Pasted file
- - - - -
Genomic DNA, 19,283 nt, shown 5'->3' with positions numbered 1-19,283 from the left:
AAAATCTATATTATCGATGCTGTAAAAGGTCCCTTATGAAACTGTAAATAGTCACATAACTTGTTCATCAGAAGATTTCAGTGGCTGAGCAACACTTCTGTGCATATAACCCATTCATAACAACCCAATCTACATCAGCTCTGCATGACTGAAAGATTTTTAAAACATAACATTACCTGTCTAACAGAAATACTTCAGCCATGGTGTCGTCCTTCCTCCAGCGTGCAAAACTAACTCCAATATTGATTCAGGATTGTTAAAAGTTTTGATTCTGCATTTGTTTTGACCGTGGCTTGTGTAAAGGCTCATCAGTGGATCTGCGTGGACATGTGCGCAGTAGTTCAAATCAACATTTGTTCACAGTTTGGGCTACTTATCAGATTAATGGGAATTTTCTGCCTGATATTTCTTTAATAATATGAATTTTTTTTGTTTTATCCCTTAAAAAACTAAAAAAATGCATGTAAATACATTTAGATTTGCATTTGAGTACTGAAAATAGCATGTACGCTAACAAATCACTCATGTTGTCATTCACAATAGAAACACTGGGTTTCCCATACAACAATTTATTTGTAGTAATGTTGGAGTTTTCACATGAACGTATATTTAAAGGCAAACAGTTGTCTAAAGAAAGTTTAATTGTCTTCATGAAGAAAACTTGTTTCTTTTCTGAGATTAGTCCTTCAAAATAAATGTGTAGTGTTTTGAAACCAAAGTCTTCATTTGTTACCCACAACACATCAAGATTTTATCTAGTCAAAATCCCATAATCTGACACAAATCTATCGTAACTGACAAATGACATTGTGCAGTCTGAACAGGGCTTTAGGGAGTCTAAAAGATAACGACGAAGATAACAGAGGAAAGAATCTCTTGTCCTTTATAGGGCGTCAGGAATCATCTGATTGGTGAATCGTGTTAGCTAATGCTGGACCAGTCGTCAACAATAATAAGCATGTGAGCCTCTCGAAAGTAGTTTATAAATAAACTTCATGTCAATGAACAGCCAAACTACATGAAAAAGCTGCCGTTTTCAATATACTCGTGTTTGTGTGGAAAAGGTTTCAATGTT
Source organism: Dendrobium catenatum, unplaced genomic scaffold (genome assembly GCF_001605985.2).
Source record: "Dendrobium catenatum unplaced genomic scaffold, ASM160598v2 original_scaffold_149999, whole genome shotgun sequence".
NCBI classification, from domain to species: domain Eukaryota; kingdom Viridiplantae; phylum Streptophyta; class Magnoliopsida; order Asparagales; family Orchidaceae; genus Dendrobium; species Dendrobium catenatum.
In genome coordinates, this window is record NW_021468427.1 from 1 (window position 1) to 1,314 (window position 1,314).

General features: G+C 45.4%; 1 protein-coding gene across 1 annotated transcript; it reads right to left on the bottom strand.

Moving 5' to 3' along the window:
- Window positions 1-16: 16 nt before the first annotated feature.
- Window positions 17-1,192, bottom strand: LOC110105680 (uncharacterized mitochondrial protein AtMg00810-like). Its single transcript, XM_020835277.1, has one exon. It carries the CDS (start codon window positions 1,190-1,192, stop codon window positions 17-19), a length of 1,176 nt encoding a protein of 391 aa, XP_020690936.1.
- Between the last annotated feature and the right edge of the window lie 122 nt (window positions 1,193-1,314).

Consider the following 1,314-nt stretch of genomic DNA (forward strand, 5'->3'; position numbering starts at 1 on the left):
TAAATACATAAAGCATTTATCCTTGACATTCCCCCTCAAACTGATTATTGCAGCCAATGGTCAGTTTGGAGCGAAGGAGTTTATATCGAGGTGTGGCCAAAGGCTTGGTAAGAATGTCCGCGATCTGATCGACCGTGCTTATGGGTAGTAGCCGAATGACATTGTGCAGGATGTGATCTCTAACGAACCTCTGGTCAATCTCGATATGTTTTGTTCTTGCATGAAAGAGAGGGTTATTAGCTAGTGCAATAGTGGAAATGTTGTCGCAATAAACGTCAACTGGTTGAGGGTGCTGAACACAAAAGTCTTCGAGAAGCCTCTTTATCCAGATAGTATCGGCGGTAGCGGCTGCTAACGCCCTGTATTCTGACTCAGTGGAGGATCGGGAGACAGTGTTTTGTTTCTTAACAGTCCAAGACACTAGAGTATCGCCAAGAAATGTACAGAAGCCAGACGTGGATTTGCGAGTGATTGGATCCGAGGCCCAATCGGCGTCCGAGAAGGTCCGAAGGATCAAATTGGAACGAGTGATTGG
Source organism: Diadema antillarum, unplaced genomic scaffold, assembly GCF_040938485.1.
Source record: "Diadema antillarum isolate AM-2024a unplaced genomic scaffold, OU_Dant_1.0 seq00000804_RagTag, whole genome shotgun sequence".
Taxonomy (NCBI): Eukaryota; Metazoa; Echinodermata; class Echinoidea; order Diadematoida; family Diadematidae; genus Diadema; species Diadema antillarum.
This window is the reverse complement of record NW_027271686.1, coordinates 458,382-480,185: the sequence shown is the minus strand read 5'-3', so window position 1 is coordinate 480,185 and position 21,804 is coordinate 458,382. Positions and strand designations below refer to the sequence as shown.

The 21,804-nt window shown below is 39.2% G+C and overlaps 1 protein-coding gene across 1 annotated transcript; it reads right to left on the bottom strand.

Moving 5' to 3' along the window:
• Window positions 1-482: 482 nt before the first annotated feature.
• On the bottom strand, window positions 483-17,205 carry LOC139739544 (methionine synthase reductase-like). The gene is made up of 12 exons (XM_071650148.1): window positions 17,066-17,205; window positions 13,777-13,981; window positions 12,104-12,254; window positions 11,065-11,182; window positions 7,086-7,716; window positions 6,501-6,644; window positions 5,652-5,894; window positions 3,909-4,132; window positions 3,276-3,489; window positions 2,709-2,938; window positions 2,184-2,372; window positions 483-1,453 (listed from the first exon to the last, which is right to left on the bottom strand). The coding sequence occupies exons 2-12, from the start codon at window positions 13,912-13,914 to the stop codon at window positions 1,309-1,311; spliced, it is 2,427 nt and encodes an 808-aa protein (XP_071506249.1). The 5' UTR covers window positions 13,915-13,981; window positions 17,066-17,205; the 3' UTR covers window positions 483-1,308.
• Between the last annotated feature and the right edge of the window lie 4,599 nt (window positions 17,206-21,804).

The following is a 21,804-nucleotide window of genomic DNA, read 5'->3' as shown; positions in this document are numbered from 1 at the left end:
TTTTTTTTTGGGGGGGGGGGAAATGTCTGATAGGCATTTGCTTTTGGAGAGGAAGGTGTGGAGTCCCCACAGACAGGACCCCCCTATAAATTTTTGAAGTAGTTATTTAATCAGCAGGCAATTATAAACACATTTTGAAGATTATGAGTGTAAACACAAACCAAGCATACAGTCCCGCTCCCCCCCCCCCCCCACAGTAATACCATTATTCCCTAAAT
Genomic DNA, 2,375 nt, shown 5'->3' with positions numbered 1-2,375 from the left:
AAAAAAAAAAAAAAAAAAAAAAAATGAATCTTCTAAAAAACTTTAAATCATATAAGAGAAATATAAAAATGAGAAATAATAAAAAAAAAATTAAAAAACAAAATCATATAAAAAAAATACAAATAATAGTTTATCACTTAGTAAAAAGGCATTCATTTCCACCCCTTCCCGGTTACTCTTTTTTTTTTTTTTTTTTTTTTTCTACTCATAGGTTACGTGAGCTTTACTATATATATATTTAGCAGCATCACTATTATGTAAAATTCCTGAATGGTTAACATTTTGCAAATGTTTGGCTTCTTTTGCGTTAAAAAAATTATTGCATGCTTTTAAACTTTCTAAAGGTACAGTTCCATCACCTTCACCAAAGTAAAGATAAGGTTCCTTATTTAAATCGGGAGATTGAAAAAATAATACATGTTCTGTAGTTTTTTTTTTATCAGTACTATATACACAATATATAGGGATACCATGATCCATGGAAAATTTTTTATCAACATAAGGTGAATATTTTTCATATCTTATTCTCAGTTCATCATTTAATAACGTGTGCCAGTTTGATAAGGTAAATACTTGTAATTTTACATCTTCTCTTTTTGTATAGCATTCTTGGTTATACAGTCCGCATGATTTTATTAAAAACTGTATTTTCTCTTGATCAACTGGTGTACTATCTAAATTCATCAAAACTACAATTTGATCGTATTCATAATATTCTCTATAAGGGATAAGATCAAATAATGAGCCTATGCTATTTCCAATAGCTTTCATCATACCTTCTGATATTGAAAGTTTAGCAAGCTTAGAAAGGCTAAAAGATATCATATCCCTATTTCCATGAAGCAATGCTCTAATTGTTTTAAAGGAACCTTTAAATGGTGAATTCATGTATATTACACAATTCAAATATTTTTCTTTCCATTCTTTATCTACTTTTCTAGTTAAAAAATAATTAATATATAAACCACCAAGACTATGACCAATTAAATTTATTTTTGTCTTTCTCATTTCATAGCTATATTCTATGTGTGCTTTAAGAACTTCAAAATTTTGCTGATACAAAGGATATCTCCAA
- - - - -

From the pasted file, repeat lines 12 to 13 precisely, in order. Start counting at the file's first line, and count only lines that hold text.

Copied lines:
Consider the following 1,314-nt stretch of genomic DNA (forward strand, 5'->3'; position numbering starts at 1 on the left):
TAAATACATAAAGCATTTATCCTTGACATTCCCCCTCAAACTGATTATTGCAGCCAATGGTCAGTTTGGAGCGAAGGAGTTTATATCGAGGTGTGGCCAAAGGCTTGGTAAGAATGTCCGCGATCTGATCGACCGTGCTTATGGGTAGTAGCCGAATGACATTGTGCAGGATGTGATCTCTAACGAACCTCTGGTCAATCTCGATATGTTTTGTTCTTGCATGAAAGAGAGGGTTATTAGCTAGTGCAATAGTGGAAATGTTGTCGCAATAAACGTCAACTGGTTGAGGGTGCTGAACACAAAAGTCTTCGAGAAGCCTCTTTATCCAGATAGTATCGGCGGTAGCGGCTGCTAACGCCCTGTATTCTGACTCAGTGGAGGATCGGGAGACAGTGTTTTGTTTCTTAACAGTCCAAGACACTAGAGTATCGCCAAGAAATGTACAGAAGCCAGACGTGGATTTGCGAGTGATTGGATCCGAGGCCCAATCGGCGTCCGAGAAGGTCCGAAGGATCAAATTGGAACGAGTGATTGG